2. Shorter biblical stories may work best with a default sermon outline. Namely, point 1 is to tell the story.  Point 2 is to state and clarify the main idea of that story.  Point 3 is to reinforce and drive home the application of that main idea.  In this case point 1 is automatically historical.  Point 2 should be written in contemporary terms.  Point 3 has to be contemporary, including all sub-points.  Again the introduction is important, but I suspect that will be the case in almost every sermon that we preach (whether we give it the necessary attention or not).  This approach underlines the fact that the outline of a sermon is for your eyes only.  Once we realize our goal is not to transfer an outline, but to give the text in such a way as to clarify the main point and apply it, then we are freed from the burden of turning every narrative into a parallel rhyming assonated demonstration of guilded wordsmithery.

Preaching Story: Make the Switch

A switch that could make a big difference when preaching narratives.  How do you preach a story?

Common Default Approach – This is the approach that begins the message with the reading of the text, then moves on to talk about the story, noting elements within the text and giving both explanation and application based on those observations.

Strengths & Weaknesses – It is easier to read a text straight through than to interrupt the reading of the text, people know the whole story from the start and it allows great freedom in terms of what you do with the rest of the message.  These are strengths to one degree or another.  However, there are also inherent weaknesses in this approach.  The story becomes a specimen to examine, rather than a narrative to be experienced (once the reading is over).  The inherent tensions within the narrative are essentially lost, although a good preacher will attempt to rekindle them in the elements of retelling the narrative that follows the reading.

Original Force Approach – Okay, I made that name up, but it does convey my point here.  The simple switch I’m suggesting is instead of “read the story and talk about it,” rather try to “tell the story homiletically.”  What I mean by that is allow the form of the story, and the telling of it, to form the spine of most of the message.  In the process of telling the story, combine explanation of context, culture, historical setting, etc., with deliberate application for contemporary listeners.

Strengths & Weaknesses – The weaknesses that stand out to me with this approach are the greater challenges involved in telling a story effectively such as vivid description, maintaining tension, etc. Thus it may be slightly harder to preach well in this way.  However, the strengths of this approach are significant.  The original force of the passage can be recreated for listeners, whether or not they already know the end of the story.  The inherent tensions and intrigue in a narrative can become strengths of the message (you don’t have to create tension with a story, it has tension inbuilt).  Explanation can feel natural as the story is told, application can carry the implicit force of the narrative.  The ability of a narrative to overcome resistance is harnessed rather than lost (in the common default approach, listeners often put their guard back up once you start “preaching” again after the story’s been read).  There are other strengths too – while it may be harder to preach this way, it makes preaching preparation more interesting as you enter fully into the narrative rather than standing over it with scalpel in hand.  So much more could be added . . .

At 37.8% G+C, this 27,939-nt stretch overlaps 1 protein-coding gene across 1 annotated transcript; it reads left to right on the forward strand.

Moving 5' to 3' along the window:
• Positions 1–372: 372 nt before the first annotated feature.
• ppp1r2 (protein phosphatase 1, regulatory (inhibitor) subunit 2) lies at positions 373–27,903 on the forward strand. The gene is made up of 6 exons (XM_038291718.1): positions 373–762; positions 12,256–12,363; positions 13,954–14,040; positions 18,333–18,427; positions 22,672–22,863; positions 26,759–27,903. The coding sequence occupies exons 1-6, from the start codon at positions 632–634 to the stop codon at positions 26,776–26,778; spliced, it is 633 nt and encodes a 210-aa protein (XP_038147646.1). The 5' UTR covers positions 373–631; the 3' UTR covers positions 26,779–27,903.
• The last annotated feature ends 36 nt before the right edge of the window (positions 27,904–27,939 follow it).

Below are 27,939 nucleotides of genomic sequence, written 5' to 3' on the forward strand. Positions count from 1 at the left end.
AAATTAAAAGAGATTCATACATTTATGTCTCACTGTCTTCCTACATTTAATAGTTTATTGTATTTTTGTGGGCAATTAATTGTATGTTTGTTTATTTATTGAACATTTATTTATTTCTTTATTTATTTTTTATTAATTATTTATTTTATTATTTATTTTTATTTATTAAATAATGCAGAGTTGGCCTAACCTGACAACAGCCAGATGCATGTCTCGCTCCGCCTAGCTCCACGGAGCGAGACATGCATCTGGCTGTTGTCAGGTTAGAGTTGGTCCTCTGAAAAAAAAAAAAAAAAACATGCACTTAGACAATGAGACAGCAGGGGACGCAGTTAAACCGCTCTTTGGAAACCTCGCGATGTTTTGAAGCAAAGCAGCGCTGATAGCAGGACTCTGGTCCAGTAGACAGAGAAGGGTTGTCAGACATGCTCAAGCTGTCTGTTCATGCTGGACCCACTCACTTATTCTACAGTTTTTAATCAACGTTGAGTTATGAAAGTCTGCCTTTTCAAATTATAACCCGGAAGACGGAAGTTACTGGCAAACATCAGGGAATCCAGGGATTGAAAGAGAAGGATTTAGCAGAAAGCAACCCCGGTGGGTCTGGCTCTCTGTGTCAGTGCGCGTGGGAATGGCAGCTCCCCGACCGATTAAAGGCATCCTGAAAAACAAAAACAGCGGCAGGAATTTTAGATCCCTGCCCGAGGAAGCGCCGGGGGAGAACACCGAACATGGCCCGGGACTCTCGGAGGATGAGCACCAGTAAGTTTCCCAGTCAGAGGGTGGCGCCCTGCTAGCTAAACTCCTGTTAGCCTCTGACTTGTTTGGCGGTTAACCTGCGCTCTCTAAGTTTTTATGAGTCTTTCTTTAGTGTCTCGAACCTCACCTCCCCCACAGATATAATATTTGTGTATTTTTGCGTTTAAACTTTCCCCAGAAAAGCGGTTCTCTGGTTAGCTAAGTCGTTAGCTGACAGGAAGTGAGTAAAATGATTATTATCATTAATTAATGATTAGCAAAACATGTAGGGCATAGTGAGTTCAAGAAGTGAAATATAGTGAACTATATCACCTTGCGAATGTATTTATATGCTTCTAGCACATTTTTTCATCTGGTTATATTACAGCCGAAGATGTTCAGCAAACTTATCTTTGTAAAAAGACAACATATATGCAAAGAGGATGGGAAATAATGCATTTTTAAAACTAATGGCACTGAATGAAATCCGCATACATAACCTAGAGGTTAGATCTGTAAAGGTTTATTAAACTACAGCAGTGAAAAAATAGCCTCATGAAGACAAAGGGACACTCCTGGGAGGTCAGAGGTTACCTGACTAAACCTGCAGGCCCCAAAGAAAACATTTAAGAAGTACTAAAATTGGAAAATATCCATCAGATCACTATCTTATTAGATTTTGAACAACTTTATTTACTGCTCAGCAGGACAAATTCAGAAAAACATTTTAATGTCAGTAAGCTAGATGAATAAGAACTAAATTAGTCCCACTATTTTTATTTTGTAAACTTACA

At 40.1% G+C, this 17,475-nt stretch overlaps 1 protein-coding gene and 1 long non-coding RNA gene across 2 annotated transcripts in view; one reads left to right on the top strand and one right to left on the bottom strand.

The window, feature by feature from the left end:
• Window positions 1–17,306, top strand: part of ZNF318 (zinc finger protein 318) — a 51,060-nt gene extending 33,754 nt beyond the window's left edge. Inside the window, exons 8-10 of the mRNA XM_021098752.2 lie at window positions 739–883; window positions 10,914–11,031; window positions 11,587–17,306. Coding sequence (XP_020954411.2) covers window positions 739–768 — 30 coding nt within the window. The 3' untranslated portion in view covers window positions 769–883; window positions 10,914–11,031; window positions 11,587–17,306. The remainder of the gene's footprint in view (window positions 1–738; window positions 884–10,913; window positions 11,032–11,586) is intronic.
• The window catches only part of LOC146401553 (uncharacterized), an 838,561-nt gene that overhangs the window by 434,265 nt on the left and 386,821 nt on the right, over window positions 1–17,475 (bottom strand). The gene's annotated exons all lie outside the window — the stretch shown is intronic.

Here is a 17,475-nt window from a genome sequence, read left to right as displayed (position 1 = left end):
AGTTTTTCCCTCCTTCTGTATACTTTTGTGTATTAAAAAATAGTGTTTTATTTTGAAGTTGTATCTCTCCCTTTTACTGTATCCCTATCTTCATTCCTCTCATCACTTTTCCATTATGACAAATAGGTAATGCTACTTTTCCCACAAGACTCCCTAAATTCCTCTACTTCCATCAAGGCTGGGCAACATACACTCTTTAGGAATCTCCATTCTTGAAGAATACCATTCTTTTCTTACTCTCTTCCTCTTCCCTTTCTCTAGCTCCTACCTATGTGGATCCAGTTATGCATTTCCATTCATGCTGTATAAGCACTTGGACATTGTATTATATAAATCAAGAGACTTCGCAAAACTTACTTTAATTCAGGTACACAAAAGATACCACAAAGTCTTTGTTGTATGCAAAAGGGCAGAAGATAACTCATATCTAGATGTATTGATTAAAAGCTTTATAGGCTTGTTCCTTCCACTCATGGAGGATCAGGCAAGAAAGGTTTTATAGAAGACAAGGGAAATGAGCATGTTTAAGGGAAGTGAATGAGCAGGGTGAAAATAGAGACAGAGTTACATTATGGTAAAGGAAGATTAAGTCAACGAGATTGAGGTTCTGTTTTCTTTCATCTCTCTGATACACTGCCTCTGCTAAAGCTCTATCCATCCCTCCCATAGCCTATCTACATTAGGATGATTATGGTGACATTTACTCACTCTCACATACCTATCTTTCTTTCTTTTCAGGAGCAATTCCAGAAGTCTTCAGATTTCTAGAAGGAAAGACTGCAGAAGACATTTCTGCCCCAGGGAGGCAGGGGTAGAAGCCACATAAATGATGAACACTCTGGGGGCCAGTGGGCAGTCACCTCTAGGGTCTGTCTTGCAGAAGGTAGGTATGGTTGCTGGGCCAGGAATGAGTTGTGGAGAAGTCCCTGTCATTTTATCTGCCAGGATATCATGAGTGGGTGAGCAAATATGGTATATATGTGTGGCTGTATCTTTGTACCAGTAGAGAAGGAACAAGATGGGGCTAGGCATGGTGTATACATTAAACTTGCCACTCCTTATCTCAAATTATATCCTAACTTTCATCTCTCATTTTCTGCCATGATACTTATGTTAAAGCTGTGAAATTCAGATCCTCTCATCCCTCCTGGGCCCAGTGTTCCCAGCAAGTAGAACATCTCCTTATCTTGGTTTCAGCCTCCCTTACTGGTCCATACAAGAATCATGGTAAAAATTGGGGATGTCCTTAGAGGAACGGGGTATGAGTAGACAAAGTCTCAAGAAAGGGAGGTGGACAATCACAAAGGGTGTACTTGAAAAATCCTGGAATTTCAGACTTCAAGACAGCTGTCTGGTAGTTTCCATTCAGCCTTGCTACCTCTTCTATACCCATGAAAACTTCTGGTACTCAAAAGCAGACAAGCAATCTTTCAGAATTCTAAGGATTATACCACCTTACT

Next time you preach a narrative, instead of reading it and then talking about it, try telling the story so that the original force is felt as the thrust of the sermon.

3 Words of Wisdom on Preaching Narratives

Personally, I enjoy every opportunity to preach a biblical narrative. This is not only because of the preaching itself, but also because of the study. I always feel stretched when I study a narrative, and blessed when I stick with it.

In his excellent book, Preaching with Variety, Jeffrey Arthurs offers three reasons to be cautious when it comes to preaching narratives (and like me, he is very much in favor of it!)

1. Pastoral Reason. Many may consider narrative sermons as mere entertainment. While they may be wrong, the best convincing tactic is not to force-feed them! There are ways to preach a narrative passage that feels like a traditional sermon (without dissecting the story to death). Think very carefully about the timing of a first 1st-person sermon (Arthurs suggests Christmas and Easter).

2. Exegetical Reason. Particularly in reference to 1st-person sermons, many narratives are written in 3rd-person. We shouldn’t cavalierly jettison the form of the text, but recognize that often a move to 1st-person is a move, rather than a starting point.